Tuesday, March 19, 2013
Billed as the first of “The Night Chronicles,” Shyamalan’s “Devil” opens with a sequence that is strange but apt: a long helicopter pan over the city, it would be a fairly standard orienting sequence, except that it is presented upside-down. It thus becomes an experience of disorientation, and then you realize that it is also an apt visual statement of the arrival of the “devil” in question: the creature, in effect, has to come up to get to where we human beings are. But not up from a human perspective, as in up out of the ground, but rather up from the spiritual realm in which it lives. Its priorities are entirely the opposite of the good God who created this physical realm, so it makes a clear and apt theological statement to visualize it as approaching our realm from a literally inverted perspective.
The quote from Peter about the devil roaming the Earth like a lion, seeking whom he may destroy, tells us exactly what we will be dealing with. Shyamalan’s concept is a putative folk tale, that sometimes “the devil” will trap a small collection of humans together somewhere and “torture them before taking their souls,” an event called “The Devil’s Meeting.” One of the characters tells us that his grandmother told him that this always begins “with a suicide paving the way for the devil’s arrival, and it would always end with the deaths of all those trapped.”
Our focus character, a recovering alcoholic cop, is struggling to forgive the unknown man who killed his family in a hit and run; his AA sponsor advises him that in order to get his life back, he “may have to start believing in something greater than himself.” This is a bit more “2 by 4” than Shyamalan needs to be; we know he’s a better writer than this. But after that slightly obvious set-up, he gets rolling in the old-school Twilight Zone manner we know and love.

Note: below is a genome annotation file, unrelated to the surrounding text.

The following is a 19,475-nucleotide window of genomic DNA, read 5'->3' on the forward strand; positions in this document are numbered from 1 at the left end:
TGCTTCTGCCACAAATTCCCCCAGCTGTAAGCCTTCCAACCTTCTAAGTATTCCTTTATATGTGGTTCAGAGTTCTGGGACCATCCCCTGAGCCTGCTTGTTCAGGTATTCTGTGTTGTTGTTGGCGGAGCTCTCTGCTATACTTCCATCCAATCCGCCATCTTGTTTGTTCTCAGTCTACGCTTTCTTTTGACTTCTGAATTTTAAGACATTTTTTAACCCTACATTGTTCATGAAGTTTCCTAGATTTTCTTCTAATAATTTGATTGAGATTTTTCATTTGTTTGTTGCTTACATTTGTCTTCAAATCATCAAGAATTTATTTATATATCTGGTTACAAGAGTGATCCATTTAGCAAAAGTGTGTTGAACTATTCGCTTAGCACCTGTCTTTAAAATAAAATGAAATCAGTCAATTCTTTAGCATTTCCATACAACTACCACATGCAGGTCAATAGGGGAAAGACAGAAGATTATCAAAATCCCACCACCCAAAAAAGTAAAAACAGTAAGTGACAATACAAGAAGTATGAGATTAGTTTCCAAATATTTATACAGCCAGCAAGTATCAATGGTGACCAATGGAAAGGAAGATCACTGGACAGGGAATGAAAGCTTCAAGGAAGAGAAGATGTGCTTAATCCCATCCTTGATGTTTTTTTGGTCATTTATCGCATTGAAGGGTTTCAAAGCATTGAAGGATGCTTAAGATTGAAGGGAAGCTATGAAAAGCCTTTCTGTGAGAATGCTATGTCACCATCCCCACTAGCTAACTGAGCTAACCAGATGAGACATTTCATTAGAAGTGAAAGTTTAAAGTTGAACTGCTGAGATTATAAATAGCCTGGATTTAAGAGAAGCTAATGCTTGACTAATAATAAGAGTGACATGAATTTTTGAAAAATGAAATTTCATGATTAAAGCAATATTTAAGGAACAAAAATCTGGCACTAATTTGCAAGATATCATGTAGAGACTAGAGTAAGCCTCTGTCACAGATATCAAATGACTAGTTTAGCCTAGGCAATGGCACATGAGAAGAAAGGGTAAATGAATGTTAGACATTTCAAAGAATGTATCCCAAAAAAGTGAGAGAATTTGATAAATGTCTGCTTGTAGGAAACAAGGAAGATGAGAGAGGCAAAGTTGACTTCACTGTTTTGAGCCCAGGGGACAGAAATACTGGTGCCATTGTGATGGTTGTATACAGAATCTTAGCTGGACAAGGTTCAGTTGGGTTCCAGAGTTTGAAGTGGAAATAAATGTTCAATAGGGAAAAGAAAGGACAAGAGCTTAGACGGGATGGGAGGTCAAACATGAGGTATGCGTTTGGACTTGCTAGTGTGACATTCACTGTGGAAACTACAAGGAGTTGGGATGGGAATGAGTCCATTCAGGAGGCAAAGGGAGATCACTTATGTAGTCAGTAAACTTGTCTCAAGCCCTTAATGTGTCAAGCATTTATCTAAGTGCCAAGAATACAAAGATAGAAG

The story is a marvelously well-crafted “locked room” mystery, with excellent red herrings and multiple twists--Ten Little Indians in a claustrophobic high-rise elevator, with our detective slowly coming to terms with the reality of an evil beyond what mere mortals can and do so often dish out upon each other. In the end, the “devil” is thwarted by a genuine offer of self-sacrifice on behalf of another (“Take me instead;” “STOP SAYING THAT!”), and honest, spirit-broken confession—and forgiveness.
While the notion of “The Devil’s Meeting” is certainly extra-Biblical, if there ever were such a horrific conference the resolution modeled here in type seems to confirm what the Bible would teach us is the effective strategy against this enemy. “Devil” is thus not only a very welcome return to what Shyamalan does best—the tight, well-crafted “feature-length Twilight Zone episode,” but also rather a good excursion into Christian worldview, as well.
Well done, Night! Where are the rest of these “Chronicles,” anyway?
Tuesday, March 5, 2013
I found this novel by searching for “Christian Thriller” in the Young Adult listings of our local library. It didn’t have that yellow “Christian” sticker on it, so I was excited to hope that somebody was actually working in a Christian worldview in this important genre, while likely getting more young readers by not being “pigeonholed.” What a thoroughgoing disappointment.